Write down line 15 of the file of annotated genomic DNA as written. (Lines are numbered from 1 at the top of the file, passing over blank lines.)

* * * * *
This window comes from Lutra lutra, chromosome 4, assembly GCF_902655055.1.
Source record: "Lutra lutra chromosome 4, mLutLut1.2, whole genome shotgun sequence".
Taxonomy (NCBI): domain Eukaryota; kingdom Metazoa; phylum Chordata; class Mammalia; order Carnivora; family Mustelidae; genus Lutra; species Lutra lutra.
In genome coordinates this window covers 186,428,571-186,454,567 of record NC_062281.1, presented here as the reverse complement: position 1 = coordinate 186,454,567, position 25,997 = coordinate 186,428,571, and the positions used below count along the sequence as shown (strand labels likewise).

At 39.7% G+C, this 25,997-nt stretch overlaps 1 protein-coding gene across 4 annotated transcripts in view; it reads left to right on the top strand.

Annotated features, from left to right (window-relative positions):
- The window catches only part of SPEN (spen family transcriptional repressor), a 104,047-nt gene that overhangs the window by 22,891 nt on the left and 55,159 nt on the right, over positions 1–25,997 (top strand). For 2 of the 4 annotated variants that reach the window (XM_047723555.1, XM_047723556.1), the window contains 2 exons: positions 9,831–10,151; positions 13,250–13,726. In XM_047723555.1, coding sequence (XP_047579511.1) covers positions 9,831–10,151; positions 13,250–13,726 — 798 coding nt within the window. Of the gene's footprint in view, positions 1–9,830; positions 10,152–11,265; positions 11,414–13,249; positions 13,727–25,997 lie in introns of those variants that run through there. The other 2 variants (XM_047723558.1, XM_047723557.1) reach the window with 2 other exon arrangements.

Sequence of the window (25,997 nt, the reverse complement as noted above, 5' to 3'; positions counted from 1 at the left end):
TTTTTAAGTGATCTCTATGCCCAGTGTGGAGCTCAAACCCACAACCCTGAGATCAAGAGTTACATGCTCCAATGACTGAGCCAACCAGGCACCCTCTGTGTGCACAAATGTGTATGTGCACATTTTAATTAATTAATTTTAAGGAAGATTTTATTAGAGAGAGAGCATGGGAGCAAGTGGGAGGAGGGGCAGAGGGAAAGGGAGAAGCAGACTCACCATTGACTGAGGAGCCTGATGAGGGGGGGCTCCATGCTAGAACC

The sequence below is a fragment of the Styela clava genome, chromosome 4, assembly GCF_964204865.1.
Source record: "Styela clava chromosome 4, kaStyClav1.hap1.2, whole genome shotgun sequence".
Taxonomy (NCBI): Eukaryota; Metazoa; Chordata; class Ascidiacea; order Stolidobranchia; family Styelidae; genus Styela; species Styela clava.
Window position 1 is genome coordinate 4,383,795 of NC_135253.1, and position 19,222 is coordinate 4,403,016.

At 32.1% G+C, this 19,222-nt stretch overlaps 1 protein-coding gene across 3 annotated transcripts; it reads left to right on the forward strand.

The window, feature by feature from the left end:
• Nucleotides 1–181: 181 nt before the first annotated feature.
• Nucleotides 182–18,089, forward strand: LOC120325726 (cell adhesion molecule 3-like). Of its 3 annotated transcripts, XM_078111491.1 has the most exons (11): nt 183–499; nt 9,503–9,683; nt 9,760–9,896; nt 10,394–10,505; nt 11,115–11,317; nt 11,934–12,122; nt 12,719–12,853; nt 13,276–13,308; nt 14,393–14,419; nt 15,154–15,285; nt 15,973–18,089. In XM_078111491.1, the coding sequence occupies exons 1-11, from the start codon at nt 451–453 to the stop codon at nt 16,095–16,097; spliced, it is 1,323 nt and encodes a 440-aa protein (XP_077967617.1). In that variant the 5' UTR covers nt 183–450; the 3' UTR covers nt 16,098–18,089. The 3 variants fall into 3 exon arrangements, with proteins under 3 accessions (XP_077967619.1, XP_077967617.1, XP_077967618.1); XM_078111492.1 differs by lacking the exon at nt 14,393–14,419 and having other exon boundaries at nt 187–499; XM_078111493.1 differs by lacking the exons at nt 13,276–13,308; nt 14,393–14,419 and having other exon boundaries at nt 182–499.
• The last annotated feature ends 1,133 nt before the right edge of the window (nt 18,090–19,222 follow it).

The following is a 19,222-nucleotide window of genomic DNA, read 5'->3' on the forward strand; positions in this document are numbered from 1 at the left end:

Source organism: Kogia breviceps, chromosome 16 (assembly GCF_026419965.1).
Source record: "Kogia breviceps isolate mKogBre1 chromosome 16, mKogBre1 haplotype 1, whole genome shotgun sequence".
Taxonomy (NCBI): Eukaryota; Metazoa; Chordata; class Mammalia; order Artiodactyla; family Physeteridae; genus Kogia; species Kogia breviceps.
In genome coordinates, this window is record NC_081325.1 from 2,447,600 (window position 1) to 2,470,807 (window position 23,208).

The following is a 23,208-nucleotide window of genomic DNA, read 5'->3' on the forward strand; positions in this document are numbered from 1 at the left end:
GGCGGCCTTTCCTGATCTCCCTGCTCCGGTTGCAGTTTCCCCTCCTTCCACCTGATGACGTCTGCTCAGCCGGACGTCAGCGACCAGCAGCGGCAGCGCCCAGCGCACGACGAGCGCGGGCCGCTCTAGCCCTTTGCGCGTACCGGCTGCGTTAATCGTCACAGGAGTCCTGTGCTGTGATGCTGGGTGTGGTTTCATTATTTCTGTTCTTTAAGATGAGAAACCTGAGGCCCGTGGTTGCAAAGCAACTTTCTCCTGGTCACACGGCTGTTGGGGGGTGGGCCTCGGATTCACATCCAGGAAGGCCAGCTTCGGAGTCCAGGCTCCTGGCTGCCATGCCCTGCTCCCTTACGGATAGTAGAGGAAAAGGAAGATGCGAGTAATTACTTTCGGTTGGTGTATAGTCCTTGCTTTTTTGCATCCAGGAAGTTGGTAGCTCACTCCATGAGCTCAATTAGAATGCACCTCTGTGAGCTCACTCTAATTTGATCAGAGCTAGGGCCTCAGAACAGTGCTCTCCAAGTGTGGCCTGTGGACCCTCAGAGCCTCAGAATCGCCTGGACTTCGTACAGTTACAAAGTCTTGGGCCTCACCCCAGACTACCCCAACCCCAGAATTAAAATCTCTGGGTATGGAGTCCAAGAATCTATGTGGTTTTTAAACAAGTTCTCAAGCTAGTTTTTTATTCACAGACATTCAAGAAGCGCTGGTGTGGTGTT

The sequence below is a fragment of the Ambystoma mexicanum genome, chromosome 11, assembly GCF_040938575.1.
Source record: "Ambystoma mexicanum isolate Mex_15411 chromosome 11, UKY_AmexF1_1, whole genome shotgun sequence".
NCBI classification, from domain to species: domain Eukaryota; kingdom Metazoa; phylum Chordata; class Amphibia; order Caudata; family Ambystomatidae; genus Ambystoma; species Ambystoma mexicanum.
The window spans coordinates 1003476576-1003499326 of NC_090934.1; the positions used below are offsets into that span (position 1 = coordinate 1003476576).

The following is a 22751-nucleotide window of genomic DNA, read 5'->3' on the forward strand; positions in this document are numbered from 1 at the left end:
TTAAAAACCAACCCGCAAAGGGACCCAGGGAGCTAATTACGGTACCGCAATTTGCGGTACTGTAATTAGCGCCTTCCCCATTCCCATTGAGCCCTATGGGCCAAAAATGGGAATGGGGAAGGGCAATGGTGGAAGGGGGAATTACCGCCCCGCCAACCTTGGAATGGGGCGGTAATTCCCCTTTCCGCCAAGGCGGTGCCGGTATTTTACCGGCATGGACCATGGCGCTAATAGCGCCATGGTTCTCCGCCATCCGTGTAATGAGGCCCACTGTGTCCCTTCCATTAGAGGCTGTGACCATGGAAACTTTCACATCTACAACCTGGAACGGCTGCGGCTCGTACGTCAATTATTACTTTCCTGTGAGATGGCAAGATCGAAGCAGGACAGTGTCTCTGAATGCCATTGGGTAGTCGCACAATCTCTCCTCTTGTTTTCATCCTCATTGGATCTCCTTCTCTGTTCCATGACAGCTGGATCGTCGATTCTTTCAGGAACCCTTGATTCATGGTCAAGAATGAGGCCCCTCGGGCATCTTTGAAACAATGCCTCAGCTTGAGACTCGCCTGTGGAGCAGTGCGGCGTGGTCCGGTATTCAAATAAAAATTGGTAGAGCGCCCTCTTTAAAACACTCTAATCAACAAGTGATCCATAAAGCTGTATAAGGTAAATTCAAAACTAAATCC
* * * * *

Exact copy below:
The window, feature by feature from the left end: